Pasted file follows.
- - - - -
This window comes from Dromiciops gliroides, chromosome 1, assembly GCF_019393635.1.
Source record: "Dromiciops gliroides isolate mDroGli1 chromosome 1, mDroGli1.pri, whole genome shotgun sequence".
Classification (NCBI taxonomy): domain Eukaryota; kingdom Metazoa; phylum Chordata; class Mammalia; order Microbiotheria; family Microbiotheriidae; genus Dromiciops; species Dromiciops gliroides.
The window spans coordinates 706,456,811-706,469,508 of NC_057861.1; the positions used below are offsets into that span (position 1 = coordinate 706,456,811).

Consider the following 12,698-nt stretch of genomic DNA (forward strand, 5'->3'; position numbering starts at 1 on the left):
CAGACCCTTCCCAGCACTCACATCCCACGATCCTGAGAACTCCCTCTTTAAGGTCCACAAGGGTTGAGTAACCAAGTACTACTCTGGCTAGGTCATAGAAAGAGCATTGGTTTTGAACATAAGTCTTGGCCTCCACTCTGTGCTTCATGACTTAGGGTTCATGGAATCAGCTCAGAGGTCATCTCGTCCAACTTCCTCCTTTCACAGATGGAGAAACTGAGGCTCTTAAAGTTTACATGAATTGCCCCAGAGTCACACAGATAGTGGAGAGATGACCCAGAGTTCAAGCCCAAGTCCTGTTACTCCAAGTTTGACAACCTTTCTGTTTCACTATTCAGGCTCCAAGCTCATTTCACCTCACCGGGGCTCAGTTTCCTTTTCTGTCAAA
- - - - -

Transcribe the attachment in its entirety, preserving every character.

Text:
This window comes from Dromiciops gliroides, chromosome 1, assembly GCF_019393635.1.
Source record: "Dromiciops gliroides isolate mDroGli1 chromosome 1, mDroGli1.pri, whole genome shotgun sequence".
Classification (NCBI taxonomy): domain Eukaryota; kingdom Metazoa; phylum Chordata; class Mammalia; order Microbiotheria; family Microbiotheriidae; genus Dromiciops; species Dromiciops gliroides.
The window spans coordinates 706,456,811-706,469,508 of NC_057861.1; the positions used below are offsets into that span (position 1 = coordinate 706,456,811).

Consider the following 12,698-nt stretch of genomic DNA (forward strand, 5'->3'; position numbering starts at 1 on the left):
CAGACCCTTCCCAGCACTCACATCCCACGATCCTGAGAACTCCCTCTTTAAGGTCCACAAGGGTTGAGTAACCAAGTACTACTCTGGCTAGGTCATAGAAAGAGCATTGGTTTTGAACATAAGTCTTGGCCTCCACTCTGTGCTTCATGACTTAGGGTTCATGGAATCAGCTCAGAGGTCATCTCGTCCAACTTCCTCCTTTCACAGATGGAGAAACTGAGGCTCTTAAAGTTTACATGAATTGCCCCAGAGTCACACAGATAGTGGAGAGATGACCCAGAGTTCAAGCCCAAGTCCTGTTACTCCAAGTTTGACAACCTTTCTGTTTCACTATTCAGGCTCCAAGCTCATTTCACCTCACCGGGGCTCAGTTTCCTTTTCTGTCAAA